BURLINGTON, Vt. — Frederick J. Bailey is a conservative man. Fresh out of college, he volunteered for Ronald Reagan in 1980 and became an avid reader of the National Review. When he went to work as a stockbroker at Merrill Lynch, his goal was “to prosper.”
And so when the baby-faced Bailey became a member of the Burlington Board of Aldermen at age 28, he was stunned to find himself sitting across from socialist Mayor Bernie Sanders. Like many conservatives in town, Bailey had dismissed Sanders as a “kook” when he became mayor in 1981 and presumed he would not last long.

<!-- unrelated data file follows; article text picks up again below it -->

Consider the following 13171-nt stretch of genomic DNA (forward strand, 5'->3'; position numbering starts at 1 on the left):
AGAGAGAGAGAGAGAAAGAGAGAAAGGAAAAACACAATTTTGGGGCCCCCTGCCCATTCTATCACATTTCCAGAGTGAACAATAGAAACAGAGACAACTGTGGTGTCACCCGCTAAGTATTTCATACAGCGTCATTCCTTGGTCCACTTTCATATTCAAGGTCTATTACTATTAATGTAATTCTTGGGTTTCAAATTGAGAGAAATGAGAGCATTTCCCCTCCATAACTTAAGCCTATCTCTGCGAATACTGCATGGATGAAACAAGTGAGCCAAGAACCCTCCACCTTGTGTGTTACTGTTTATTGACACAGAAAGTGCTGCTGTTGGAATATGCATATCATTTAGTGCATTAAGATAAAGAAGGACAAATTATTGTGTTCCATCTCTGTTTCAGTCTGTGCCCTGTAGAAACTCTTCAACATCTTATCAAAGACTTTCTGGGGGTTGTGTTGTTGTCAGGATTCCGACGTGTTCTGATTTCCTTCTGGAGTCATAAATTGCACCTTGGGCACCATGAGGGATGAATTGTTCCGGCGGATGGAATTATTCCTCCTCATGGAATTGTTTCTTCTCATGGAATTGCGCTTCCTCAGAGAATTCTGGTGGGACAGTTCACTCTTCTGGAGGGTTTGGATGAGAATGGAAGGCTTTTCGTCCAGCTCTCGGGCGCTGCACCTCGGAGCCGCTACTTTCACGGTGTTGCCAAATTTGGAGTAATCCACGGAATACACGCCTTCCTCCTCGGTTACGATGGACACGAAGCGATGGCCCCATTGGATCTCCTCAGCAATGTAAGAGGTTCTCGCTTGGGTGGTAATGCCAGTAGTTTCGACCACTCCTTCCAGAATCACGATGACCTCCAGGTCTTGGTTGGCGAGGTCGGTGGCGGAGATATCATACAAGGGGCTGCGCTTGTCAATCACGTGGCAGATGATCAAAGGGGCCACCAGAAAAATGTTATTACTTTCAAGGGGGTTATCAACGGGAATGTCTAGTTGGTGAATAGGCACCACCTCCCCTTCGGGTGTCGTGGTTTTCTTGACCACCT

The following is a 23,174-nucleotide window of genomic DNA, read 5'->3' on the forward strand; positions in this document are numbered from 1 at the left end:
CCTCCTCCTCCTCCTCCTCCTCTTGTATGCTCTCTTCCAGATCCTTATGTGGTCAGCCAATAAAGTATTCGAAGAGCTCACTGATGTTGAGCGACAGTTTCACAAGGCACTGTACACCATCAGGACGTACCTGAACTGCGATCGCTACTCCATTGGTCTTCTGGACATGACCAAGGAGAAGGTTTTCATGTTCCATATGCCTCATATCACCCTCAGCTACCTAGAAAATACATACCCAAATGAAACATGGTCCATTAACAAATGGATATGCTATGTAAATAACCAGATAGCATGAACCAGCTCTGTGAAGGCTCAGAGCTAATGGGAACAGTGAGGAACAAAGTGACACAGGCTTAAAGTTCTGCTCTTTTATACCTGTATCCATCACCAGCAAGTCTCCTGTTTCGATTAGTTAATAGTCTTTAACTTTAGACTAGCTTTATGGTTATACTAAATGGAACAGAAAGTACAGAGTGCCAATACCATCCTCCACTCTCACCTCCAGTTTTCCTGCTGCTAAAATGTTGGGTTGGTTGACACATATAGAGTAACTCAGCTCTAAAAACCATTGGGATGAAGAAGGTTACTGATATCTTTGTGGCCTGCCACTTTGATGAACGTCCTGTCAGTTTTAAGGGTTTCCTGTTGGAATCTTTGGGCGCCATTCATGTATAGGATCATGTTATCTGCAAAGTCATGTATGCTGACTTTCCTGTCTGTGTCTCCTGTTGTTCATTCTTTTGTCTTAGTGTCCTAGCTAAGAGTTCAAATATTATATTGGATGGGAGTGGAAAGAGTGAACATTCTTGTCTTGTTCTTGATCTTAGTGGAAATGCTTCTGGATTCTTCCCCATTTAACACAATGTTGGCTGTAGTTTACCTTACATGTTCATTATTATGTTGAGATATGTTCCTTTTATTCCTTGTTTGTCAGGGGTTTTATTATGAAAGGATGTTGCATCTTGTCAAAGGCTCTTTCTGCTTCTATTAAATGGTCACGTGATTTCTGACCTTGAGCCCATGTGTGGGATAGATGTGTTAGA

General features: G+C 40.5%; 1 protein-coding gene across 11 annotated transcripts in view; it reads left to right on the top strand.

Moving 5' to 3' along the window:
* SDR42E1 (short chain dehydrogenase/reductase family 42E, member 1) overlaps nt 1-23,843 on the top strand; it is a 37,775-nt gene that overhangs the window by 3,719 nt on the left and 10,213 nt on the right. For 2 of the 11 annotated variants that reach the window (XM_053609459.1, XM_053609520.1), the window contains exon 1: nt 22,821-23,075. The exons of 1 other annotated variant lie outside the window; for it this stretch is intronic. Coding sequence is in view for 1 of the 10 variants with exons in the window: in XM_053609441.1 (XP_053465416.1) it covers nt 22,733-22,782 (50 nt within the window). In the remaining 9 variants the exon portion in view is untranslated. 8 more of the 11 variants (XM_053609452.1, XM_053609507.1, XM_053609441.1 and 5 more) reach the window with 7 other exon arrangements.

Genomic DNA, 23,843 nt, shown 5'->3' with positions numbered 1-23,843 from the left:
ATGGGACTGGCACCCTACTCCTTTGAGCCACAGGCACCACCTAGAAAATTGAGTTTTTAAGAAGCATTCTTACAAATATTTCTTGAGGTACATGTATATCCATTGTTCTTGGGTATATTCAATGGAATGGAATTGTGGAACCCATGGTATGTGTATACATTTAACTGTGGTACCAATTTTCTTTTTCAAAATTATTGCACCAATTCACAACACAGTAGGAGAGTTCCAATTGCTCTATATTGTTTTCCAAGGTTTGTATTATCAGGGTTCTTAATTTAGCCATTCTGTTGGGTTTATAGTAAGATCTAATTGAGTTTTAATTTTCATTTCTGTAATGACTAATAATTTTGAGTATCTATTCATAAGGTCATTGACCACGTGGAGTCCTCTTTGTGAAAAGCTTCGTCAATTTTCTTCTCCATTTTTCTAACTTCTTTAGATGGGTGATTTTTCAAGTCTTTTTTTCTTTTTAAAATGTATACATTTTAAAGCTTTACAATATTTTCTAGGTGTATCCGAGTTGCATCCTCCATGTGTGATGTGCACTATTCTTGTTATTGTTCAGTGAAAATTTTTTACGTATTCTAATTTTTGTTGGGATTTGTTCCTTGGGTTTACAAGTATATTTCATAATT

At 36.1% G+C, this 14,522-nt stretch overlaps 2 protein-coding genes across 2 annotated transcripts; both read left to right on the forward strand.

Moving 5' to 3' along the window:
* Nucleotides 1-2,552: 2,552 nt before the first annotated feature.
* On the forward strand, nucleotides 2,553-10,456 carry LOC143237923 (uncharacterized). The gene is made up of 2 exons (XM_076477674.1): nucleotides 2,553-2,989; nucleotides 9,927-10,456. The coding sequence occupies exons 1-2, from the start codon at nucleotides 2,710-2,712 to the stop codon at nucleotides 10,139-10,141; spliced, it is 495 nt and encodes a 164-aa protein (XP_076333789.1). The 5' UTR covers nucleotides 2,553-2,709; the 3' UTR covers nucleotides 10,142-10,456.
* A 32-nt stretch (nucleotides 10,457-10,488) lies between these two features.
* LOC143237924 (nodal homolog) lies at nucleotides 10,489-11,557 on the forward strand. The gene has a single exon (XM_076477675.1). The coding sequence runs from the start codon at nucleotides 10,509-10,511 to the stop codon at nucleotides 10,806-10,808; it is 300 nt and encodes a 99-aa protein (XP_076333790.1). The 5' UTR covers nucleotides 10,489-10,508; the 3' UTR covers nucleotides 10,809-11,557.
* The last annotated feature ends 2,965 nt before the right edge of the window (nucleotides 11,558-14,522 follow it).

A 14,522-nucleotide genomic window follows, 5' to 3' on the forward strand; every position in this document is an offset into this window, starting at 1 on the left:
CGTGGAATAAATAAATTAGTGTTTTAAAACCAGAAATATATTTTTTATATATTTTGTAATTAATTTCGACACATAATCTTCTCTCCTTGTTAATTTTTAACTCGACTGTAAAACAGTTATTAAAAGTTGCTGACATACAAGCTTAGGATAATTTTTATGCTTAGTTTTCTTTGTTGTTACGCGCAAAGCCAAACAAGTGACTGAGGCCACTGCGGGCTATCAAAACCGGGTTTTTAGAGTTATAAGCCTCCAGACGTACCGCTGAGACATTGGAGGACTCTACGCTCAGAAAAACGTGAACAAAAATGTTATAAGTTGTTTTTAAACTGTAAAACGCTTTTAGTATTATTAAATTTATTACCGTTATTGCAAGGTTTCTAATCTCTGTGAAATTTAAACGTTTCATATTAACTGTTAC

But here it was four years later and Bernie, as everyone called him, was still there, sitting under his beloved portrait of Socialist Eugene Debs in City Hall.
Bailey, a banker’s son, disagreed with some of what the wild-haired mayor said, but on the bigger issues, like keeping property taxes down, they saw eye to eye. To the fury of his Republican colleagues, Bailey began to vote with the mayor.